FilmReview

Review: ‘Pride and Prejudice and Zombies’ Has Little Shock Value

Law Jia-Yun ‘19/ Emertainment Monthly Web Section Assistant Editor

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Bella Heathcote and Lily James in Pride and Prejudice and Zombies. Photo Credit: Screen Gems.

“It is a truth universally acknowledged that a zombie in possession of brains must be in want of more brains”. After 200 years since its first publication, the Jane Austen classic Pride and Prejudice has never ceased to influence emerging writers. The novel has been endlessly adapted into the modern era and recreated in different forms of media like The Lizzie Bennet Diaries and Lost in Austen. The parody novel written by Emerson alum Seth Grahame-Smith has been adapted into the latest Austen installment known as Pride and Prejudice and Zombies.

The general plotline itself hasn’t changed that much. Elizabeth Bennet (Lily James) is still the independent, headstrong woman living in the Regency period determined to walk her own path without a man. Mrs. Bennet (Sally Phillips) is still the pushy mother whose only goal in life is to marry her five daughters off to eligible suitors. George Wickham (Jack Huston) is still the suitor with questionable morals and back story. Elizabeth’s older sister, Jane (Bella Heathcote), still falls in love with Mr. Bingley (Douglas Booth) while Elizabeth and Mr. Darcy (Sam Riley) end up together after 90 minutes of loathing each other. As the title suggests, what has changed is the zombies (that and the complete re-write of England’s history). The zombies, although a major part of the setting, don’t quite play as prominent a role as initially assumed. Yes, the zombie apocalypse created the society the characters now live in, yes, the zombies make a regular appearance by attacking the Bennet sisters, and yes, the escalation of the zombie attacks are what ultimately push Elizabeth and Darcy together. That said, the zombies are mostly a very bloody plot device that moves the story in the direction it wants. Unlike a horror movie, PPZ isn’t constantly in your face, causing jump scares; they were just very beautifully made-up extras reminding you about the zombie apocalypse.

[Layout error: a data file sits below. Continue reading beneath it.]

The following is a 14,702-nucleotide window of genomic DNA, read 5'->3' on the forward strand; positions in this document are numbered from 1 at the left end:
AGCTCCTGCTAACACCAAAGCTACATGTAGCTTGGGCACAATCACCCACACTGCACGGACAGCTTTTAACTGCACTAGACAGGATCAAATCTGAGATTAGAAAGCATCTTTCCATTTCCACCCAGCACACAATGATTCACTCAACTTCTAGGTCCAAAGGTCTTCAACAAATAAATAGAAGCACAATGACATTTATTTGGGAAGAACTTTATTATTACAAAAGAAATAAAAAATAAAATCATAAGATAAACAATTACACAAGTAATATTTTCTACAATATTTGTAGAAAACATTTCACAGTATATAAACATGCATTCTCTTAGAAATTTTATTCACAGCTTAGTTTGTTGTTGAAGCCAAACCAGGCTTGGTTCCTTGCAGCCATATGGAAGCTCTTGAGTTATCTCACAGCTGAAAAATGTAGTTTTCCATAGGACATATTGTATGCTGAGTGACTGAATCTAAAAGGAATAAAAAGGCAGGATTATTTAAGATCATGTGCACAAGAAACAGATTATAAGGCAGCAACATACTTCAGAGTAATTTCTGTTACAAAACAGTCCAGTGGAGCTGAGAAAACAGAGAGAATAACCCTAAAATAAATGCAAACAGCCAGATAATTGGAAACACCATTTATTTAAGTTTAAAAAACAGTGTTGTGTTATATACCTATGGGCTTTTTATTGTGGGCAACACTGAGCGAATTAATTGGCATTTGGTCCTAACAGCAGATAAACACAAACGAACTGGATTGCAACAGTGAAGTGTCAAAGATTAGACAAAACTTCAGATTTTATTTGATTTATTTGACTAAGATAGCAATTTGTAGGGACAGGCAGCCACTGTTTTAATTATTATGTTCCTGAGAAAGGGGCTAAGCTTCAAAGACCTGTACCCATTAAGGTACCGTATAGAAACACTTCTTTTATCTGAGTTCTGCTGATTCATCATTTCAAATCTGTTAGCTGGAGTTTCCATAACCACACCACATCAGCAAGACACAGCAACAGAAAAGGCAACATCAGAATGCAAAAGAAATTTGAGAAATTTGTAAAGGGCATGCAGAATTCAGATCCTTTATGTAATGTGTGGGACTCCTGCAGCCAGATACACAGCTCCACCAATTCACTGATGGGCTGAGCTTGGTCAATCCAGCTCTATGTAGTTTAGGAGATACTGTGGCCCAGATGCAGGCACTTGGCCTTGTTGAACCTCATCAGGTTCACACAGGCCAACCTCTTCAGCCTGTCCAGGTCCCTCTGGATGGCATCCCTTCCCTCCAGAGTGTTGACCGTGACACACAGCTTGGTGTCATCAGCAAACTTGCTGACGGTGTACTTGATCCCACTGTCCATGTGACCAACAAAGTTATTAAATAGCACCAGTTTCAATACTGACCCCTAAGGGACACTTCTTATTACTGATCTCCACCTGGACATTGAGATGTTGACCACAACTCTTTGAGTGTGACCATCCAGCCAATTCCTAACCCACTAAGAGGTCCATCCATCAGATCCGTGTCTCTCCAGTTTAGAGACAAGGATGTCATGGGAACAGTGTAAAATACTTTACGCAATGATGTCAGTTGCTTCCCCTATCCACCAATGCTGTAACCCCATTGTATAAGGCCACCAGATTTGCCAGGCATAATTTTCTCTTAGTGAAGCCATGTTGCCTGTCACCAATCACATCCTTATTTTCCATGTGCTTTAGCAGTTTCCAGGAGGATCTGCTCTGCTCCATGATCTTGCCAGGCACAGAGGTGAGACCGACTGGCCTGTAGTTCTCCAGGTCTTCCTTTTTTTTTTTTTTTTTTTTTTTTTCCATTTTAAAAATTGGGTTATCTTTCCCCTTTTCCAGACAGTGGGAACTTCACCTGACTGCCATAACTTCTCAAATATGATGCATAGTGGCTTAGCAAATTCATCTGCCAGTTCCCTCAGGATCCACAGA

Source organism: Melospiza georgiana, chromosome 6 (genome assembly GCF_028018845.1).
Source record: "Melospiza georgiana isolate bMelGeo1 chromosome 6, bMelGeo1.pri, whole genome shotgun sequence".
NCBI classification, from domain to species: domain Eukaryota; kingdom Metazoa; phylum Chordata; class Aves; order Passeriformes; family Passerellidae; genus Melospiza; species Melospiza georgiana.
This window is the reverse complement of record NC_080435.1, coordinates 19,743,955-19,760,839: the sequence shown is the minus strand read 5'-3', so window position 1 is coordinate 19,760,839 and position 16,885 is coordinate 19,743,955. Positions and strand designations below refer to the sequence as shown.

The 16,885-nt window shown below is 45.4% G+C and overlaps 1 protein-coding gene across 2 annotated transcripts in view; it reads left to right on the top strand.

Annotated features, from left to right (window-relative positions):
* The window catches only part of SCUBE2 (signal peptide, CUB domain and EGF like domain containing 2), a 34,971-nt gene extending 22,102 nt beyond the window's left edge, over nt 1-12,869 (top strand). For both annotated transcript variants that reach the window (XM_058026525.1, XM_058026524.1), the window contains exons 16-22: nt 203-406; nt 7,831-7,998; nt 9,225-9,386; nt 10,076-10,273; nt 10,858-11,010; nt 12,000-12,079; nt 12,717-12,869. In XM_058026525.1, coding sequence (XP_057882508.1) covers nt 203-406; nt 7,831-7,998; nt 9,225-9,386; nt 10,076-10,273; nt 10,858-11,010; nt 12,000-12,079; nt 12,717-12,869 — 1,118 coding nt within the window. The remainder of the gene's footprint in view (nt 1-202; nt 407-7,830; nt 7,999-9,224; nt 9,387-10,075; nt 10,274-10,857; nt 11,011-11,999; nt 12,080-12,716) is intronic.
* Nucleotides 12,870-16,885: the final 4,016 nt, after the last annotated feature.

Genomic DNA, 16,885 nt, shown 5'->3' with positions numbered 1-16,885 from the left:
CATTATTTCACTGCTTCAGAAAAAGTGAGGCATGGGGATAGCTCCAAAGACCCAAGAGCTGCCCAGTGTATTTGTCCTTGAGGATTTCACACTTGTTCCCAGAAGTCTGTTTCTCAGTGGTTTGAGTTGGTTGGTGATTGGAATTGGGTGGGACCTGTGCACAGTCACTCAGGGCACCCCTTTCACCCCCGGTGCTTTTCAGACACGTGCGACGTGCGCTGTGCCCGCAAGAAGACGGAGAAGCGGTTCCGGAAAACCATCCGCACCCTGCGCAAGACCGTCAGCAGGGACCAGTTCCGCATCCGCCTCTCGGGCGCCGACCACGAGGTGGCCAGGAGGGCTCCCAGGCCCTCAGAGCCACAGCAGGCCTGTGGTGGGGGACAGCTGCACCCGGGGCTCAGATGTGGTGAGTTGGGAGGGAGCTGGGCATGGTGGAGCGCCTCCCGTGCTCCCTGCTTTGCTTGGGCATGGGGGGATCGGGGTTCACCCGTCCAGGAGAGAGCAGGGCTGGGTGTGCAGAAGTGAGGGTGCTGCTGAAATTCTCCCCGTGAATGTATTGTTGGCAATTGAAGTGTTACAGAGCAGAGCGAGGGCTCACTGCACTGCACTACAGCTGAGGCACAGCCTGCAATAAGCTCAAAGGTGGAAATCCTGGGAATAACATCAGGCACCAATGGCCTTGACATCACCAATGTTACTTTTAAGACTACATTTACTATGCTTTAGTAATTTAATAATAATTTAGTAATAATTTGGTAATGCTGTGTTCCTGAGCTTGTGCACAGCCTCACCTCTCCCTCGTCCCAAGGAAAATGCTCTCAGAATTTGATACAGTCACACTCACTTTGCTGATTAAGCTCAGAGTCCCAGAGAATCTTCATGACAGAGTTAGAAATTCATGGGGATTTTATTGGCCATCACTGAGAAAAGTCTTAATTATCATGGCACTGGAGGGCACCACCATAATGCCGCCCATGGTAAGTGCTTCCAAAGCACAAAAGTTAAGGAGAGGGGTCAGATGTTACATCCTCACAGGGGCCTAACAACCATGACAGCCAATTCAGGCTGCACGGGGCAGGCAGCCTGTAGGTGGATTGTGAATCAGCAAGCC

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Matt Smith and Lily James in Pride and Prejudice and Zombies. Photo Credit: Screen Gems.

The movie opens with a stylized storybook narration of England’s revised history, the one where a zombie apocalypse has failed to cripple society completely. The zombie attack had forced them to isolate themselves but instead of building a high wall like in World War Z they destroyed all but one bridge leading to central London. Elizabeth and her peers have been sent to either Japan (the rich) or China (the less rich) to learn ancient martial arts in order to defend themselves. It is ridiculous and bizarre that in a world like this, marriage and romance would still be the source of the drama but then again, what Pride and Prejudice adaptation doesn’t feed on romantic troubles? With the exception that they now know Shaolin Kung Fu and aren’t afraid to fight a whole ballroom of zombies, the Bennet sisters don’t change all that much. When we first meet them, they were cleaning their guns and sharpening their blades like it was a regular routine (as it probably was). However, delving into the movie, Mary Bennet (Millie Brady) is still the bookworm of the family and Lydia Bennet (Ellie Bamber) still flirts with any man she meets.

Despite all that has changed and all that hasn’t, Pride and Prejudice and Zombies still stand as a movie on its own. The film deliberately doesn’t point out the absurdity of the situation and the confrontation/fight scene between Darcy and Elizabeth was absolutely enjoyable. The zombie gimmick was not too overwhelming and the portrayal of strong female characters earned the movie some points in the scale. Compared to Grahame-Smith’s novel, there were some parts of the book that could have been exaggerated more, others were barely acknowledged when needed. The movie is definitely on that fine line between loving it and hating it.

Overall Grade: B-

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